By Fiona Ma
with contributions from Hannah Connolly
 on October 12, 2018
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LONDON — After tapping Peter Pilotto for her wedding dress, newlywed Princess Eugenie turned to the American designer Zac Posen to create her evening gown for the black-tie, Great Gatsby-themed wedding reception at the Royal Lodge in Windsor.

The princess, who wed Jack Brooksbank at St. George’s Chapel in Windsor on Friday morning, later changed into a blush pink, pin-tucked plissé silk dress with a cape at the back. Similar to the wedding dress, the evening number was adorned with the White Rose of York, which was embroidered on both the shoulder and back.

The princess completed the look with a hairpiece belonging to her grandmother Queen Elizabeth that was made from Queen Victoria’s wheat-ear brooches. She also wore diamond and emerald drop earrings, a wedding gift from the groom.

The pair zoomed over to their wedding reception in an Aston Martin DB10, which had originally been designed for the James Bond movie “Spectre.” During the evening, Robbie Williams broke into song, belting out “Angels” and “She’s the One.”

The celebrations didn’t end that night, with the newlyweds hosting yet another party on Saturday. They turned the grounds of Windsor Castle into a carnival-style party complete with funfair rides and food stalls.

On Friday, figures from the art world, celebrity guests and close friends of the couple made their way St. George’s Chapel in Windsor for the couple’s nuptials.

Socialites Pixie Geldof, Holly Branson and Chelsy Davy arrived together with an international roster of celebrities that included Demi Moore, Liv Tyler and Naomi Campbell, whose hat with black flowers almost blew off in the strong wind.

Moore and Tyler were both dressed in Stella McCartney, the former in a wine red dress and the latter in a black midi-skirt suit.

Other celebrity guests included Robbie Williams, Cara Delevingne, James Blunt and Ellie Goulding.

Newlyweds the Duke and Duchess of Sussex, both in Givenchy, showed up with the Duke and Duchess of Cambridge. Meghan Markle was dressed in a navy blue ensemble by Givenchy with a matching hat by Noel Stewart, while Kate Middleton opted for a raspberry Alexander McQueen dress and a matching velvet fascinator by Philip Treacy.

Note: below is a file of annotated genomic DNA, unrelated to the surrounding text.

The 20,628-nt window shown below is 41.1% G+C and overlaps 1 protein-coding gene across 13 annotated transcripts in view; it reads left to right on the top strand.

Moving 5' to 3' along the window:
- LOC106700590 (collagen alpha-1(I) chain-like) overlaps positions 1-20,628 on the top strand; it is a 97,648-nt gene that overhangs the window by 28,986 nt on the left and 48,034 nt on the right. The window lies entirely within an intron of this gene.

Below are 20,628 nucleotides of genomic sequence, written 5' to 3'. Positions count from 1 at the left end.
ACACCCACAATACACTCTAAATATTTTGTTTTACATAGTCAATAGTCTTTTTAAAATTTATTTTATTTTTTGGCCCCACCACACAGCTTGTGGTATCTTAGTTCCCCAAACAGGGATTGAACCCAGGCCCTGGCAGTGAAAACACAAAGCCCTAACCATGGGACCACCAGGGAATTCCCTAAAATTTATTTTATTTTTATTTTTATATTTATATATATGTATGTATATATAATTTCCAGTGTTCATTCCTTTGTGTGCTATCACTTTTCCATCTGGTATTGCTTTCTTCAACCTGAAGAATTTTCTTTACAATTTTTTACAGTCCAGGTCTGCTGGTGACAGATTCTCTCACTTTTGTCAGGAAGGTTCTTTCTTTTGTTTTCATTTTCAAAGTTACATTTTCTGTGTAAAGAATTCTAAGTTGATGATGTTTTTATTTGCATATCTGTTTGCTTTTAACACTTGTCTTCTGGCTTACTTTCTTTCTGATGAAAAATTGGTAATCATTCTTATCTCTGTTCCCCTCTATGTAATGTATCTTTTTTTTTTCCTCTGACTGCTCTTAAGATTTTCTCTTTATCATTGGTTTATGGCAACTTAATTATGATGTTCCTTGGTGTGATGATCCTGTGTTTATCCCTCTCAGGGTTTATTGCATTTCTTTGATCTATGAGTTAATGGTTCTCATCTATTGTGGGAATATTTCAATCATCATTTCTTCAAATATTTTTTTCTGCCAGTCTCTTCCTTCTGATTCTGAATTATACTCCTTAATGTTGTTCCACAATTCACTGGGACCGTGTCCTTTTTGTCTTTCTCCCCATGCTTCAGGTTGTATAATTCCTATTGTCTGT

Princess Charlotte and Prince George, who were part of the wedding party, climbed up the long row of steps along with the rest of the flower girls and pageboys. The girls wore ballerina-style dresses with sashes tied in a bow at the back, while pageboys wore white shirts and navy blue trousers with green printed cummerbunds that matched the girls’ bows.

After the 800 guests filed into the chapel, Princess Eugenie — dressed in a gown by Peter Pilotto — arrived with her father, Prince Andrew.

The princess swept up the steps of the chapel at 11:00 am local time wearing the long, white dress with a wide V-neck, a fold around the shoulders, a revealing back and a long train.

She broke with tradition, opting to go without a veil and arriving at the chapel with her face in full view, wearing the Greville Emerald tiara designed by Boucheron in 1921. She is carrying a bouquet of wildflowers and Angel’s Breath.

The dress was an elegant choice, compared to some of her previous fashion mishaps. Who could forget the floral and feathered fascinator she wore to the Duke and Duchess of Cambridge’s wedding in 2011?

Peter Pilotto was an unusual — but inspired — choice for Eugenie, whom many had expected to choose a traditional wedding dress designer.

Designers Peter Pilotto and Christopher De Vos of Peter Pilotto aren’t known for their bridal gowns or even for monochromatic designs. For their spring 2019 collection, they worked a Polynesian fantasy, staging their show at Trader Vic’s tiki bar under the Hilton hotel on Park Lane in London.

Eugenie first met the designers when she was co-hosting an event in support of the Artemis Council for Women Artists, and has been wearing designs by the brand for several years.

She and the two designers worked closely on the dress, with Pilotto and De Vos undertaking archival research into previous gowns worn by members of Britain’s royal family.

The fabric was designed by Pilotto and De Vos at their studio in East London and includes a number of symbols that are meaningful to the princess, according to the designers.

The symbols are a thistle for Scotland, a shamrock for Ireland, The York Rose for England. The ivy, represents the couple’s home, Ivy Cottage, on the grounds of Kensington Palace.

Pilotto and De Vos said they reinterpreted those symbols in a garland of rope-like motifs, woven into a jacquard of silk, cotton and viscose blend. Once the artwork was completed, it was translated into a jacquard weave at a mill near Lake Como.

According to the designers, the dress was developed layer by layer starting with the corset and the “complex underskirt.” It features a fitted bodice and full pleated skirt while the neckline folds around the shoulders to a low back that drapes into a flowing, full-length train.

The low back on the dress had been a specific request from the princess, and it was meant to show the scars from the surgery she had, aged 12, to correct her scoliosis. Jan Lehovsky, the surgeon who performed the operation, is a guest at the wedding.

Eugenie’s sister, Princess Beatrice, started off the ceremony with a reading from F. Scott Fitzgerald’s novel, “The Great Gatsby,” and the Dean of Windsor, The Right Reverend David Conner, officiated the marriage.

After exchanging their vows, the couple made their way back down the aisle and toward the horse-drawn carriage for a traditional carriage procession that took the newlyweds around the streets of Windsor, which were crowded with well-wishers.

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